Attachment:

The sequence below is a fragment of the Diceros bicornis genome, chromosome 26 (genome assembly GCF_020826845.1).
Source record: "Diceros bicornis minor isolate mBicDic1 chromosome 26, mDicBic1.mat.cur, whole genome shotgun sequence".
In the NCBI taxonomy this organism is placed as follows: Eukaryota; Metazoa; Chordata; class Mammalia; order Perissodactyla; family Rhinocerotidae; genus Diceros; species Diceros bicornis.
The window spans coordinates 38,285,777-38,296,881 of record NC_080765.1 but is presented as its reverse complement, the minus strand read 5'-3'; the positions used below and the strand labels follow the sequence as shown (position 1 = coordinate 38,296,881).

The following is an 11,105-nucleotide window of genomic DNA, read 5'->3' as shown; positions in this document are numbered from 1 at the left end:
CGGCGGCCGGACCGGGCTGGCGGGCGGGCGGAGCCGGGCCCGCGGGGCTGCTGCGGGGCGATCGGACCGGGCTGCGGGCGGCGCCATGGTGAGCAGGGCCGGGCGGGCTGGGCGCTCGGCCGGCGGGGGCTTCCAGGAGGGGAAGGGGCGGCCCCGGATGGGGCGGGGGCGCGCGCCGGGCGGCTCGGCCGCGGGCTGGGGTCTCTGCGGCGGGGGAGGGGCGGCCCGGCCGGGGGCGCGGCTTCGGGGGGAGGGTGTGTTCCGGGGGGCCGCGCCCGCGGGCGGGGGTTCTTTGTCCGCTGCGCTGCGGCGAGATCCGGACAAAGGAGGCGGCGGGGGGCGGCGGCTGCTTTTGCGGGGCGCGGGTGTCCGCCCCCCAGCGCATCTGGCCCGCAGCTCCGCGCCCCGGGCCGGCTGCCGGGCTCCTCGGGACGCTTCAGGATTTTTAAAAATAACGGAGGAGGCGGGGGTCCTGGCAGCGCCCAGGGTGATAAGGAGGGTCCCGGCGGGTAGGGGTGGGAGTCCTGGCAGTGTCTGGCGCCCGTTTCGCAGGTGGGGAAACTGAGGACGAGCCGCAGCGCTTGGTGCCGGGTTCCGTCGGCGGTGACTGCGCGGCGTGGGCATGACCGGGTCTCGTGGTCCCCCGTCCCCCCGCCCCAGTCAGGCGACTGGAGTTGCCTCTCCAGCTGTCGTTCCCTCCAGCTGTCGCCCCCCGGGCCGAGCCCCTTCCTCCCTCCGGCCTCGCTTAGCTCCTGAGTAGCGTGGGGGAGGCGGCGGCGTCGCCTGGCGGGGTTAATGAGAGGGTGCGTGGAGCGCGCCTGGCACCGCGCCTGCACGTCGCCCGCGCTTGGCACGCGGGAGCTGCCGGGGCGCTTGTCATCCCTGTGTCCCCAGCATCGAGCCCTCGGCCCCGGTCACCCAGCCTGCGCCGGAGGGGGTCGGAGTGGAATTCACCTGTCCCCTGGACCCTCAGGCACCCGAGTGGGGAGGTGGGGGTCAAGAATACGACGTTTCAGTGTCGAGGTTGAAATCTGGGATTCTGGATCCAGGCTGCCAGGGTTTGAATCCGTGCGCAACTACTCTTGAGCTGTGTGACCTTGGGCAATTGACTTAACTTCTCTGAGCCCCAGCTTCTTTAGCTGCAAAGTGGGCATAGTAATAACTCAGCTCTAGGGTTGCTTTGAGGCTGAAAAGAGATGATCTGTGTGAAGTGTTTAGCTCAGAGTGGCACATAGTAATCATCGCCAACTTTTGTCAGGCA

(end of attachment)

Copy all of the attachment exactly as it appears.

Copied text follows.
The sequence below is a fragment of the Diceros bicornis genome, chromosome 26 (genome assembly GCF_020826845.1).
Source record: "Diceros bicornis minor isolate mBicDic1 chromosome 26, mDicBic1.mat.cur, whole genome shotgun sequence".
In the NCBI taxonomy this organism is placed as follows: Eukaryota; Metazoa; Chordata; class Mammalia; order Perissodactyla; family Rhinocerotidae; genus Diceros; species Diceros bicornis.
The window spans coordinates 38,285,777-38,296,881 of record NC_080765.1 but is presented as its reverse complement, the minus strand read 5'-3'; the positions used below and the strand labels follow the sequence as shown (position 1 = coordinate 38,296,881).

The following is an 11,105-nucleotide window of genomic DNA, read 5'->3' as shown; positions in this document are numbered from 1 at the left end:
CGGCGGCCGGACCGGGCTGGCGGGCGGGCGGAGCCGGGCCCGCGGGGCTGCTGCGGGGCGATCGGACCGGGCTGCGGGCGGCGCCATGGTGAGCAGGGCCGGGCGGGCTGGGCGCTCGGCCGGCGGGGGCTTCCAGGAGGGGAAGGGGCGGCCCCGGATGGGGCGGGGGCGCGCGCCGGGCGGCTCGGCCGCGGGCTGGGGTCTCTGCGGCGGGGGAGGGGCGGCCCGGCCGGGGGCGCGGCTTCGGGGGGAGGGTGTGTTCCGGGGGGCCGCGCCCGCGGGCGGGGGTTCTTTGTCCGCTGCGCTGCGGCGAGATCCGGACAAAGGAGGCGGCGGGGGGCGGCGGCTGCTTTTGCGGGGCGCGGGTGTCCGCCCCCCAGCGCATCTGGCCCGCAGCTCCGCGCCCCGGGCCGGCTGCCGGGCTCCTCGGGACGCTTCAGGATTTTTAAAAATAACGGAGGAGGCGGGGGTCCTGGCAGCGCCCAGGGTGATAAGGAGGGTCCCGGCGGGTAGGGGTGGGAGTCCTGGCAGTGTCTGGCGCCCGTTTCGCAGGTGGGGAAACTGAGGACGAGCCGCAGCGCTTGGTGCCGGGTTCCGTCGGCGGTGACTGCGCGGCGTGGGCATGACCGGGTCTCGTGGTCCCCCGTCCCCCCGCCCCAGTCAGGCGACTGGAGTTGCCTCTCCAGCTGTCGTTCCCTCCAGCTGTCGCCCCCCGGGCCGAGCCCCTTCCTCCCTCCGGCCTCGCTTAGCTCCTGAGTAGCGTGGGGGAGGCGGCGGCGTCGCCTGGCGGGGTTAATGAGAGGGTGCGTGGAGCGCGCCTGGCACCGCGCCTGCACGTCGCCCGCGCTTGGCACGCGGGAGCTGCCGGGGCGCTTGTCATCCCTGTGTCCCCAGCATCGAGCCCTCGGCCCCGGTCACCCAGCCTGCGCCGGAGGGGGTCGGAGTGGAATTCACCTGTCCCCTGGACCCTCAGGCACCCGAGTGGGGAGGTGGGGGTCAAGAATACGACGTTTCAGTGTCGAGGTTGAAATCTGGGATTCTGGATCCAGGCTGCCAGGGTTTGAATCCGTGCGCAACTACTCTTGAGCTGTGTGACCTTGGGCAATTGACTTAACTTCTCTGAGCCCCAGCTTCTTTAGCTGCAAAGTGGGCATAGTAATAACTCAGCTCTAGGGTTGCTTTGAGGCTGAAAAGAGATGATCTGTGTGAAGTGTTTAGCTCAGAGTGGCACATAGTAATCATCGCCAACTTTTGTCAGGCA